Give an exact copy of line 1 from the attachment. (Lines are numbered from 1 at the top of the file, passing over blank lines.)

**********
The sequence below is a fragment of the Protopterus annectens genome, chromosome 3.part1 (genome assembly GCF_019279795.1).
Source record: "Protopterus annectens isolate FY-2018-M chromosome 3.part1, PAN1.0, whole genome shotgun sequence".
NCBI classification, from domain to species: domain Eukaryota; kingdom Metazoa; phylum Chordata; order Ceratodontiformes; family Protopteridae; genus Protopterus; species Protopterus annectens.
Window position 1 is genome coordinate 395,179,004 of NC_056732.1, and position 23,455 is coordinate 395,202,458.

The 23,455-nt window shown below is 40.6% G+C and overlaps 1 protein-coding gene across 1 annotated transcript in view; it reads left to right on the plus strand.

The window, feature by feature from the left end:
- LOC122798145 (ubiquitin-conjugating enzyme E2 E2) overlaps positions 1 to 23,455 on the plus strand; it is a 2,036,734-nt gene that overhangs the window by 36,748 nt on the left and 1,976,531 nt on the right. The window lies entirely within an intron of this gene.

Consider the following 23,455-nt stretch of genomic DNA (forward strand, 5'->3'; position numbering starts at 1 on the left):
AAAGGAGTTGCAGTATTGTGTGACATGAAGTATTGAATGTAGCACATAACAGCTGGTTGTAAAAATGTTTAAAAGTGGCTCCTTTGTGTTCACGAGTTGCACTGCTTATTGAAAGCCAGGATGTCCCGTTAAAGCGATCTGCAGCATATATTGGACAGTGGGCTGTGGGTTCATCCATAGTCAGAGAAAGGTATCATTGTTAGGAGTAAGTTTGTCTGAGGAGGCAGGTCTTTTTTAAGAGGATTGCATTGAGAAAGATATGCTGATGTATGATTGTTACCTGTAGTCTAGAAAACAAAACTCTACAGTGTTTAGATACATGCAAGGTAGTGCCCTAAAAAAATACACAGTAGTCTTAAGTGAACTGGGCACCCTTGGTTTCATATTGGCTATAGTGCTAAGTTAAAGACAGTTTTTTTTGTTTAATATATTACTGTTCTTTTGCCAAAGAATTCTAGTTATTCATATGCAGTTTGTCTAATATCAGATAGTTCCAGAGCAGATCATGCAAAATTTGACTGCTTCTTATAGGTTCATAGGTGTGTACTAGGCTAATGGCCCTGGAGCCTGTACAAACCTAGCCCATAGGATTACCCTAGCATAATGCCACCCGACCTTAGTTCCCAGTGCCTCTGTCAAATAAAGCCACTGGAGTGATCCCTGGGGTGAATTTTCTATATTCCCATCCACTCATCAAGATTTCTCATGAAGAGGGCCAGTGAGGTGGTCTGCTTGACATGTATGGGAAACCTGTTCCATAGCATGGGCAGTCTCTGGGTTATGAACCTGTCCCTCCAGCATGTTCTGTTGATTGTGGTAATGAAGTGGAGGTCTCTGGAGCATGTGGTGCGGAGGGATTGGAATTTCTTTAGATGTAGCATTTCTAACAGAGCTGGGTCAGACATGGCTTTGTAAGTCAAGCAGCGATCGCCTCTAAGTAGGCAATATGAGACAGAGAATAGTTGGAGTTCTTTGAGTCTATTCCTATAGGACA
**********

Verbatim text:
The sequence below is a fragment of the Protopterus annectens genome, chromosome 3.part1 (genome assembly GCF_019279795.1).